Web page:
"Publishers Weekly Review" by , "Previous books such as The Wind-Up Bird Chronicle and Norwegian Wood have established Murakami as a true original, a fearless writer possessed of a wildly uninhibited imagination and a legion of fiercely devoted fans. In this latest addition to the author's incomparable oeuvre, 15-year-old Kafka Tamura runs away from home, both to escape his father's oedipal prophecy and to find his long-lost mother and sister. As Kafka flees, so too does Nakata, an elderly simpleton whose quiet life has been upset by a gruesome murder. (A wonderfully endearing character, Nakata has never recovered from the effects of a mysterious World War II incident that left him unable to read or comprehend much, but did give him the power to speak with cats.) What follows is a kind of double odyssey, as Kafka and Nakata are drawn inexorably along their separate but somehow linked paths, groping to understand the roles fate has in store for them. Murakami likes to blur the boundary between the real and the surreal — we are treated to such oddities as fish raining from the sky; a forest-dwelling pair of Imperial Army soldiers who haven't aged since WWII; and a hilarious cameo by fried chicken king Colonel Sanders — but he also writes touchingly about love, loneliness and friendship. Occasionally, the writing drifts too far into metaphysical musings — mind-bending talk of parallel worlds, events occurring outside of time — and things swirl a bit at the end as the author tries, perhaps too hard, to make sense of things. But by this point, his readers, like his characters, will go just about anywhere Murakami wants them to, whether they 'get' it or not. Agent, Amanda Urban at ICM. 60,000 first printing. (Jan. 24)" Publishers Weekly (Starred Review) (Copyright 2004 Reed Business Information, Inc.)
"Review A Day" by , "Perhaps it needn't be said that this meta-fictional fun house isn't perfect, but underpinning it all is a surprisingly patient, deeply affecting meditation on perfection itself, specifically romantic perfection — the obsessive greed in pursuing it, the selfish isolation that comes from achieving it, the soul-killing (and also selfish) grief of outliving it, of being left, inevitably, with nothing but its fading memory." (read the entire Atlantic Monthly review)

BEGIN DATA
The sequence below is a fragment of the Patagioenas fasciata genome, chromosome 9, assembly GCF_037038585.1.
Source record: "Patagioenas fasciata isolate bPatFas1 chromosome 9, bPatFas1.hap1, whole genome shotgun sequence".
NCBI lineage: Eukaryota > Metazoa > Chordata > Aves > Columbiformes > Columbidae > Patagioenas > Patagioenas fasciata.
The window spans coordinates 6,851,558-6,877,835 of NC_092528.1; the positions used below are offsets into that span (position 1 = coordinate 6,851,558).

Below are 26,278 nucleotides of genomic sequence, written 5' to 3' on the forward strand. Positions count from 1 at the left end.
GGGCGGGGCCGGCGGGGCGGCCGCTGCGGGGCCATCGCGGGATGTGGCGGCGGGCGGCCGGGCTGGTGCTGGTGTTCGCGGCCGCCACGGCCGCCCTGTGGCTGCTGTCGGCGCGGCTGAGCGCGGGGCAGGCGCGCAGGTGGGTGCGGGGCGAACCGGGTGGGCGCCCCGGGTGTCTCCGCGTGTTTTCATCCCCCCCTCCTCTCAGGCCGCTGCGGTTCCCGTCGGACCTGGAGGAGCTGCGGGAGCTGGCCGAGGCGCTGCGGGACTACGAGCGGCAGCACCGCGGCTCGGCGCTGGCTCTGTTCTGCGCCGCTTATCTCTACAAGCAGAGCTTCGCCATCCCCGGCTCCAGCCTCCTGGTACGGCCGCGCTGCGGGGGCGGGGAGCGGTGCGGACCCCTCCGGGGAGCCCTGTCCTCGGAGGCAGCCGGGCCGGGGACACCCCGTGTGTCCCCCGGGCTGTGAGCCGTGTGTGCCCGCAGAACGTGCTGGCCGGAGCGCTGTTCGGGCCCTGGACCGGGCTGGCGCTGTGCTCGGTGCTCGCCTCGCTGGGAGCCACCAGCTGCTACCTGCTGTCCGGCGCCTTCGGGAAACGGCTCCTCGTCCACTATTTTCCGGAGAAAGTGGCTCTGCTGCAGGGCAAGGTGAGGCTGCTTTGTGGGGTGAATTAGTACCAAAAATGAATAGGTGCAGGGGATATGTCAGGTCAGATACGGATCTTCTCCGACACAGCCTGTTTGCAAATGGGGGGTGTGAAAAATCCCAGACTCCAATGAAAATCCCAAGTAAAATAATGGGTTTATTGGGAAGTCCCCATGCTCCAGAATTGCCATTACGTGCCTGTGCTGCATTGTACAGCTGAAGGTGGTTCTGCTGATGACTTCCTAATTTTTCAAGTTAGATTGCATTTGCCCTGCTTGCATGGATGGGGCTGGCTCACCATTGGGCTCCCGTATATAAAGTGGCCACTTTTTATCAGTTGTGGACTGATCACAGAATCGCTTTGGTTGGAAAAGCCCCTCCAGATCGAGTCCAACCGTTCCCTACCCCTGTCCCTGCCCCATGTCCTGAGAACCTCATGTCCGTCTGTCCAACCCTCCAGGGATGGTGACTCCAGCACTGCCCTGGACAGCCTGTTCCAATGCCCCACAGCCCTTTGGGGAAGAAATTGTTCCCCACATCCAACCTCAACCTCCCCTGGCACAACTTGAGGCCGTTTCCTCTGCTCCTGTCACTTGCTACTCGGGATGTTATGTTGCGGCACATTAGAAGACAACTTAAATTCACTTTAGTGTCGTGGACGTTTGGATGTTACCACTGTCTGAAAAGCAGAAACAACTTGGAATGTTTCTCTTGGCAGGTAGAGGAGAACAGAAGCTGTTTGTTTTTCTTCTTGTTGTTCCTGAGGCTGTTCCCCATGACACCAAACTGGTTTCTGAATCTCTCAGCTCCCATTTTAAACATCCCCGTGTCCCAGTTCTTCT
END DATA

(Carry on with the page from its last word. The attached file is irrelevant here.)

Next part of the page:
"Review" by , "Murakami is of course himself an immensely reader-friendly novelist, and never has he offered more enticing fare than this enchantingly inventive tale. A masterpiece, entirely Nobel-worthy."
"Review" by , "Murakami's novel, though wearying at times and confusing at others, has the faintly absurd loft of some great festive balloon. He addresses the fantastic and the natural, each with the same mix of gravity and lightness."
"Review" by , "[W]hile anyone can tell a story that resembles a dream, it's the rare artist, like this one, who can make us feel that we are dreaming it ourselves."
"Review" by , "However vague its allusions and overbearing its pretensions, however needlessly jive its English translation ('Jeez Louise'), this book makes for a beguiling and enveloping experience."
"Review" by , "[Kafka] may be the Japanese author's weirdest novel yet, but it's also one of his best....What ties all this together is Murakami's unflappable, enchanting prose: hip but companionable, it keeps you coming back for more."
"Review" by , "[A] real page-turner, as well as an insistently metaphysical mind-bender....[I]t seems more gripping than it has a right to be and less moving, perhaps, than the author wanted it to be."
"Review" by , "Parts of Murakami's story are violently gruesome and sexually explicit, and the plot line following Nakata is rather eerie and disturbing. Yet the bulk of this narrative is erudite, lyrical, and compelling; followers of Murakami's work should approve. Recommended."
"Review" by , "The voluptuous pleasure of Haruki Murakami's enthralling fictions...reminds me of dreaming....And, like a dream, what this dazzling novel means — or whether it means anything at all — we may never know. (Grade: A-)"
"Review" by , "Kafka on the Shore is Murakami's biggest novel in a decade and one of the most fun to read....[I]t feels like a return to Murakami's most whimsical métier."